The School Family - Guest Blogger Tonya Thompson

Oh, Thanksgiving. Time for all those F’s we love: Food, football
and...family. Okay, some of those things we love more than others.


I have had many discussions over
the years with one of my fellow educators about people; people that we
enjoy and those we don’t. Recently, we started talking about the way we
perceive people with whom we work and how that affects the way we
interact with them and the impact it has on the culture of a building.

It’s a fact, no matter where you go, there’s going to be someone who is,
shall we say, difficult. This is true when it comes to your family and
your co-workers. Some people are hard to work with. Some are hard to
get along with.

I’m not going to go all touchy-feely, and say, let’s all love each other and get along...that’s not my style. At all.

There is always going to be a principal who wants to push the “Family
agenda” at school and try to convince everyone that the sense of
community and caring are so strong the building just radiates with a
glow of love and happiness.

I just can’t go there. But, are we, as teachers and colleagues, a family? Yes, I believe, we actually are.

What is a family, really? It’s a bunch of people you got stuck with.
Some of them you love. Some of them you want to push off a steep
incline. And chances are, that’s how you feel about the people you work
with. Some of them make your day brighter, some of them you hope will
get beaned on the head with a ceiling tile and be out for the rest of
the year.

And while a family has the lovable members and the black sheep, the
important thing is...everyone in that family is a uniquely talented
individual. And THAT is what I care about.

Think about your best friend or the colleague you consider yourself
closest to. You probably have a lot in common, but there are most
likely ways you are polar opposites. You might be similar in many
respects, but in others, you’re everything the other person isn’t and
vice versa. Those kinds of differences are what is going to make the
place you work fantastic.

Everyone in education should have two things in common – a love of
education and a desire to impact lives. If you don’t wake up in the
morning and WANT to change a child’s life for the better, it’s time to
retire or find a new job. If we can agree on those things, we’re off to a
good start because we’re all coming from the same place.

One of my favorite sayings is, “Everybody got their something.” Bad
grammar aside, Nikka Costa was on to a great idea. Everyone is amazing
at something or several somethings and I think everyone should be given
the opportunity to show those talents. Working together helps cover our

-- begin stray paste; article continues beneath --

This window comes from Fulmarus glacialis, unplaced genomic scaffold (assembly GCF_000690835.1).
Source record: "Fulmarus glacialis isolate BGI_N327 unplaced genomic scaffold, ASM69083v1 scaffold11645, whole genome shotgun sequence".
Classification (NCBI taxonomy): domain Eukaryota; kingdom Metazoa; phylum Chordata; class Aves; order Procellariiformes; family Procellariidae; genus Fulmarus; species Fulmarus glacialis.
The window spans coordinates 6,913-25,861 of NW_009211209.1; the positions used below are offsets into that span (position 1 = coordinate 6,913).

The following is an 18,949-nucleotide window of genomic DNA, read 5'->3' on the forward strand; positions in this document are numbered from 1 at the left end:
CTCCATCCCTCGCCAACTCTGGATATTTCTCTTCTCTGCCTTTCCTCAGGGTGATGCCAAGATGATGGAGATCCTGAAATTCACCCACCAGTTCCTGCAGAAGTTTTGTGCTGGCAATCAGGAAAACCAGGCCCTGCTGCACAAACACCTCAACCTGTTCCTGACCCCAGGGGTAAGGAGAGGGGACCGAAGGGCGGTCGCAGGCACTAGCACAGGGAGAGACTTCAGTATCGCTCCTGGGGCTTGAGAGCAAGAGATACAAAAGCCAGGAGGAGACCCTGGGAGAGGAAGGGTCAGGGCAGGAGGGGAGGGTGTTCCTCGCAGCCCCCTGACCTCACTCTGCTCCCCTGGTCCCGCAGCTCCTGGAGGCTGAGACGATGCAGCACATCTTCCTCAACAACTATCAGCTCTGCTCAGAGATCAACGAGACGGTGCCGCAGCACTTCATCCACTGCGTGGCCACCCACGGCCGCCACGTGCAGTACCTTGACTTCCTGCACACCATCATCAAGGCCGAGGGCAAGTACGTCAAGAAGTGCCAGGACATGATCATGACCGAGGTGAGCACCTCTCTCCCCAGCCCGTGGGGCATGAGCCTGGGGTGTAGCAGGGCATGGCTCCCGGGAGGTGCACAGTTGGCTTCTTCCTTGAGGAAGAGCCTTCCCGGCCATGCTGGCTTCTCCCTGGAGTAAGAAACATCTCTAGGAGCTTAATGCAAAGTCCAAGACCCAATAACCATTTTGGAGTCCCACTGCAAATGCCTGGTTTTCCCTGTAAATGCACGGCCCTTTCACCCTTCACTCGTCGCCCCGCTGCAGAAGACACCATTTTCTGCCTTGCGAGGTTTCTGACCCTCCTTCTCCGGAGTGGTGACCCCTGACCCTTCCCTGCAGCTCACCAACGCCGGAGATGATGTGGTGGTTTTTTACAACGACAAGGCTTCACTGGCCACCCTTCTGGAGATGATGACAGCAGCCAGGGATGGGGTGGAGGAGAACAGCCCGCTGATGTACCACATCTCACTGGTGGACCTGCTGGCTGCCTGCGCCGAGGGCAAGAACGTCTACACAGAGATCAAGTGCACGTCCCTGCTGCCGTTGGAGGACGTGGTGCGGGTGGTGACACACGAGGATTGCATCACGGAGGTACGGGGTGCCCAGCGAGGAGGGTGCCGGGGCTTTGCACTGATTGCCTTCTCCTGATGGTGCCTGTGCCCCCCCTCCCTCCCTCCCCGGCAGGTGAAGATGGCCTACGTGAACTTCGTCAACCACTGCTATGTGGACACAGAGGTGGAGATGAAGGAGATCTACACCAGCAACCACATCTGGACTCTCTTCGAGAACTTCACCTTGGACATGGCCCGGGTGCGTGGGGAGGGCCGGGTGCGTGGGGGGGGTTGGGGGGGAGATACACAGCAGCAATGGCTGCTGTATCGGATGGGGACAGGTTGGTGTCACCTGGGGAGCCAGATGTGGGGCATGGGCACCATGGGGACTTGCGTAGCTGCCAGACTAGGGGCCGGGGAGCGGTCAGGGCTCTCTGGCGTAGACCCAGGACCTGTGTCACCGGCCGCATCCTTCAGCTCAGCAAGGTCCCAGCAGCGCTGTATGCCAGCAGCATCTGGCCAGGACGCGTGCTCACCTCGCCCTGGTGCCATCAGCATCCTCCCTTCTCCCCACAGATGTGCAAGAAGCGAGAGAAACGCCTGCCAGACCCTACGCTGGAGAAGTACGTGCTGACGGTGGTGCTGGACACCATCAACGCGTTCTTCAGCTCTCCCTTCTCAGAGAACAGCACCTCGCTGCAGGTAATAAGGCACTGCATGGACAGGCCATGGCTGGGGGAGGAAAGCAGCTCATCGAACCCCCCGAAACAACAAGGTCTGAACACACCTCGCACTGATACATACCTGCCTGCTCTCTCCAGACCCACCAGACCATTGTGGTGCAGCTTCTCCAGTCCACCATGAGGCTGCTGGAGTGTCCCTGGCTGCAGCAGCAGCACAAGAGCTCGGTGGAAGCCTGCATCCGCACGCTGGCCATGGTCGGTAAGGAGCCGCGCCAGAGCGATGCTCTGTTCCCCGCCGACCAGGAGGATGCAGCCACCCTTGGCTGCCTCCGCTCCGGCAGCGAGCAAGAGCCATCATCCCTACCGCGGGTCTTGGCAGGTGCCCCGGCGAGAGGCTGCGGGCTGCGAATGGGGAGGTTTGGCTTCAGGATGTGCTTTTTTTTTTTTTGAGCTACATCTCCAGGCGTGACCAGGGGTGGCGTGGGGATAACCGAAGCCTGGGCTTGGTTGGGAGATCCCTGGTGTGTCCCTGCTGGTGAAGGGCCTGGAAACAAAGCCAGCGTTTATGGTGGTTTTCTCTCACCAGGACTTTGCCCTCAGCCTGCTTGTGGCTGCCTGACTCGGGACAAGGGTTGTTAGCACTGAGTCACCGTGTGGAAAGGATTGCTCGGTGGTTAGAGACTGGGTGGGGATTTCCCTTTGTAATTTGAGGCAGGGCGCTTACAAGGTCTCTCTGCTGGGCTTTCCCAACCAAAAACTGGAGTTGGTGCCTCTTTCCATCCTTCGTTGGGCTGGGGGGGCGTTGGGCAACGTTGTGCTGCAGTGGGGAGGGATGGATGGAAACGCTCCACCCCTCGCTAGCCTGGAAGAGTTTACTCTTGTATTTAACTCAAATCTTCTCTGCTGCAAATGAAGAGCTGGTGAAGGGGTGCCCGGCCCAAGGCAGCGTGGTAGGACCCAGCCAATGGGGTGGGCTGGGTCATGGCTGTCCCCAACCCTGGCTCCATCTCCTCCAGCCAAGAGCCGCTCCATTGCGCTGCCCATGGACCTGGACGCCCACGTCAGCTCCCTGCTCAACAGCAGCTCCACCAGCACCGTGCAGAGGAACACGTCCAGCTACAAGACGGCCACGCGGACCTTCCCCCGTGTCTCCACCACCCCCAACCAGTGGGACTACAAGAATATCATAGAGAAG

weaknesses because what someone is not-so-stellar at doing, someone
else is a master.



Do this sound idealistic? Of course it does. But I believe every
school year - or, let’s go crazy here, every DAY is a new beginning and
another chance to refresh ourselves personally and professionally.

There will always be someone that you work with that you just do not
like; it might be an administrator or the miserable guy down the hall
who never has anything positive to say. But I think you have to believe
that somewhere – deep down (maybe so deep it’s hard to find) – there is
something in that person that makes them remarkable and has the
ability to make a difference in a students’ life.

This Thursday, as you sit across the table from that odd relative
bulldozing through their turkey and you’re wondering how you could
possibly be related to them, remember, they’re one of the ones you got
stuck with...by luck, by chance, by divine intervention, however you
choose to see it.

And, next time you see that person in the hall that you would normally
try to avoid talking to, smile and say ‘hi’ to them. Wonder, even if
it’s for just a second, why they are where they are? What made them
decide to teach? Because they’re one of the ones you got stuck
with...by luck, by chance, or because the HR person was having a lapse
in judgment the day they were hired...and make the best of it.

Gandhi said to “be the change you wish to see in the world”, so if we
can try to change the way we see people, maybe others will give us a
reason to see them differently.


*Tonya Thompson is my friend, my colleague, and a Library Media Specialist at Seckman High School in Imperial, MO.

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Tags: attitude, communication, difference, interconnectedness, positive, teamwork

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